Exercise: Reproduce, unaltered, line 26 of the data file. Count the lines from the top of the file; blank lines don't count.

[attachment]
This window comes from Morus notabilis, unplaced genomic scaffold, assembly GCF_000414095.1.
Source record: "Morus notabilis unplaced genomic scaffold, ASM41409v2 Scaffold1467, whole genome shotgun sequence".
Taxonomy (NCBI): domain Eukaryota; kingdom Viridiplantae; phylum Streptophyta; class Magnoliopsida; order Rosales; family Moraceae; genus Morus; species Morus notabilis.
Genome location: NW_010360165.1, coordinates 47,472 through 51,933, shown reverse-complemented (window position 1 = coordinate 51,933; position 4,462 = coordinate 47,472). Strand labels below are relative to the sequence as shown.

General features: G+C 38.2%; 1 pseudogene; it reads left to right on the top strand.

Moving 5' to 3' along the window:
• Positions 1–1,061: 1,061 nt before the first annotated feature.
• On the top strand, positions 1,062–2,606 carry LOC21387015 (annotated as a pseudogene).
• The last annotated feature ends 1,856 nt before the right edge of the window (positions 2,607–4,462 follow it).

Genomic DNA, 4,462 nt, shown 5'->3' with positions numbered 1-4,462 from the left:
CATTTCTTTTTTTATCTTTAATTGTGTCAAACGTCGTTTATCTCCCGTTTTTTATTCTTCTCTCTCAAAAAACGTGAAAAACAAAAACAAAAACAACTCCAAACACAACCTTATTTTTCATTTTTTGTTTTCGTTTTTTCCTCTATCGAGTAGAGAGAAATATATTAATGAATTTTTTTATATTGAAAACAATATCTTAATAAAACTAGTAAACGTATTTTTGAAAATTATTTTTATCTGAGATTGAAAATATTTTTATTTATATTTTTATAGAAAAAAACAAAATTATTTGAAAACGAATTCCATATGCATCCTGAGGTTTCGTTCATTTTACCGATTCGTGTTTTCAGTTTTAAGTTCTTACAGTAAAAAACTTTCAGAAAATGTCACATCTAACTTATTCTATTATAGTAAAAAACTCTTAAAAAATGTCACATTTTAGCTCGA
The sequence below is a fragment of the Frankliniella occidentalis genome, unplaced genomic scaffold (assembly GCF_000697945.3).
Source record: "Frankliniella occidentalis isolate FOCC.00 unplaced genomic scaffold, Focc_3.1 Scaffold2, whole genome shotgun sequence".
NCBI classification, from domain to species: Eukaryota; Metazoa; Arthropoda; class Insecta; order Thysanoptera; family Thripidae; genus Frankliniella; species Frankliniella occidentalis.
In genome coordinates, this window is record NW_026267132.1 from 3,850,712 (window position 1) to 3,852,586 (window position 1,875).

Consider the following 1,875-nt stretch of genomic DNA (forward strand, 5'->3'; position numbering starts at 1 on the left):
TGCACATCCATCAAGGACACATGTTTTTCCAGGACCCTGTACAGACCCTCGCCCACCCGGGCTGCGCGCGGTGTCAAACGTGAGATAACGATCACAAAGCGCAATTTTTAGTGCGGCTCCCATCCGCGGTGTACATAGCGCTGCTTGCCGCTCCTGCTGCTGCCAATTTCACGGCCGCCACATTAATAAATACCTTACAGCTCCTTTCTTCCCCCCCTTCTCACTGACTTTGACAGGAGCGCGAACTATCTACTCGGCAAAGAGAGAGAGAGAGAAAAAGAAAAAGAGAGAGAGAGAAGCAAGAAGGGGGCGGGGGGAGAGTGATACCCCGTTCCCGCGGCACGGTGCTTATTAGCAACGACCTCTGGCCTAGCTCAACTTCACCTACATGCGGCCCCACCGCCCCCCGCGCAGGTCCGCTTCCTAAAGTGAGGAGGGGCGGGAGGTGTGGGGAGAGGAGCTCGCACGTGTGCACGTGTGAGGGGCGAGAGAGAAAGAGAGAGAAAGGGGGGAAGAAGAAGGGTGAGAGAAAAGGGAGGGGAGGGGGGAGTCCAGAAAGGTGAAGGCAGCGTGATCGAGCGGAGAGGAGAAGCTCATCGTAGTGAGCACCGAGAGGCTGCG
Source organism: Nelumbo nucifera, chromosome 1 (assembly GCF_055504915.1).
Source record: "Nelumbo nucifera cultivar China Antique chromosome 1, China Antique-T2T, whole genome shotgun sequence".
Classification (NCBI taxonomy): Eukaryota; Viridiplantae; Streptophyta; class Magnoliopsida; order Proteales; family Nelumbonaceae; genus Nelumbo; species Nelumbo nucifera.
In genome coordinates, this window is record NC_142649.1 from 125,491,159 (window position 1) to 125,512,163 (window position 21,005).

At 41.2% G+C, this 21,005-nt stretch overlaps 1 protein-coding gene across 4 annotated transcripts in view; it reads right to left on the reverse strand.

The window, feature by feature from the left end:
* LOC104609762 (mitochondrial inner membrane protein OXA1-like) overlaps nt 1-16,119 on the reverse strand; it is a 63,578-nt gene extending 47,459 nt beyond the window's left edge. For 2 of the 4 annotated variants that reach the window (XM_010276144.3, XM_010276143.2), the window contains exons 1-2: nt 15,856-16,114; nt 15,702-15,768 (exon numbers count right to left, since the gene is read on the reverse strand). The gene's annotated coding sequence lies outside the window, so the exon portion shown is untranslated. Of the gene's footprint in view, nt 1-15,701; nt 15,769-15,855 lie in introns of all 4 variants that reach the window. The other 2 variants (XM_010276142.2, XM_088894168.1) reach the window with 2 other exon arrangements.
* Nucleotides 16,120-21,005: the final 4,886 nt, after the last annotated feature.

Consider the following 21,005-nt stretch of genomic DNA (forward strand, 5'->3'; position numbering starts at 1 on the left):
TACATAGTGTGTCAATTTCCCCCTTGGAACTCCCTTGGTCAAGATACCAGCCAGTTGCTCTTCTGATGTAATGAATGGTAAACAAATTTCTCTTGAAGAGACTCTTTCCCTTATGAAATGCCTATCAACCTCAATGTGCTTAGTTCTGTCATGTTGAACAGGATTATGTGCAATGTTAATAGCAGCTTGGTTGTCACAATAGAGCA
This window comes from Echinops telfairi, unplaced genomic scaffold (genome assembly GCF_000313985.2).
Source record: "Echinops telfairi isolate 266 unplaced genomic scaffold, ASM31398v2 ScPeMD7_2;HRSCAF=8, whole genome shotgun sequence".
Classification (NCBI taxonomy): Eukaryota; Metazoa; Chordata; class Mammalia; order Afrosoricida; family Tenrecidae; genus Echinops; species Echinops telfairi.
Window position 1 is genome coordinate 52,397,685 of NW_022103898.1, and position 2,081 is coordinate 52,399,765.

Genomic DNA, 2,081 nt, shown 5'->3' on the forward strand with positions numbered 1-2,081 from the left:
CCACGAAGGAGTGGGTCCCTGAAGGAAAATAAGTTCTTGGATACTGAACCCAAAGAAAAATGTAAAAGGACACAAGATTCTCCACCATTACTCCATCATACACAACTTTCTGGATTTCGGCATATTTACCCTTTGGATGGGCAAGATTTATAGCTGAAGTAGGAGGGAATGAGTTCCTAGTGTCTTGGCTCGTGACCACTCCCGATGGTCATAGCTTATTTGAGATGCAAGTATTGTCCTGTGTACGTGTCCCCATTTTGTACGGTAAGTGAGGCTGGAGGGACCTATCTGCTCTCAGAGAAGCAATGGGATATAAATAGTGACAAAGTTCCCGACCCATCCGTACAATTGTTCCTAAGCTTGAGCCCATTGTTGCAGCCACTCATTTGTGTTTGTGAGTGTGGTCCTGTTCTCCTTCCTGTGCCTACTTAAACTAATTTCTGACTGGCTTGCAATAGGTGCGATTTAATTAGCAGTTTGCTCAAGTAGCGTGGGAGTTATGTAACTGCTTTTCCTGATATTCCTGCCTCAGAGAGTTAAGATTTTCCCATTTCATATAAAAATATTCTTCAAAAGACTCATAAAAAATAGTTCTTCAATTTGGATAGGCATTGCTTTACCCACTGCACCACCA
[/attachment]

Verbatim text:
Consider the following 21,005-nt stretch of genomic DNA (forward strand, 5'->3'; position numbering starts at 1 on the left):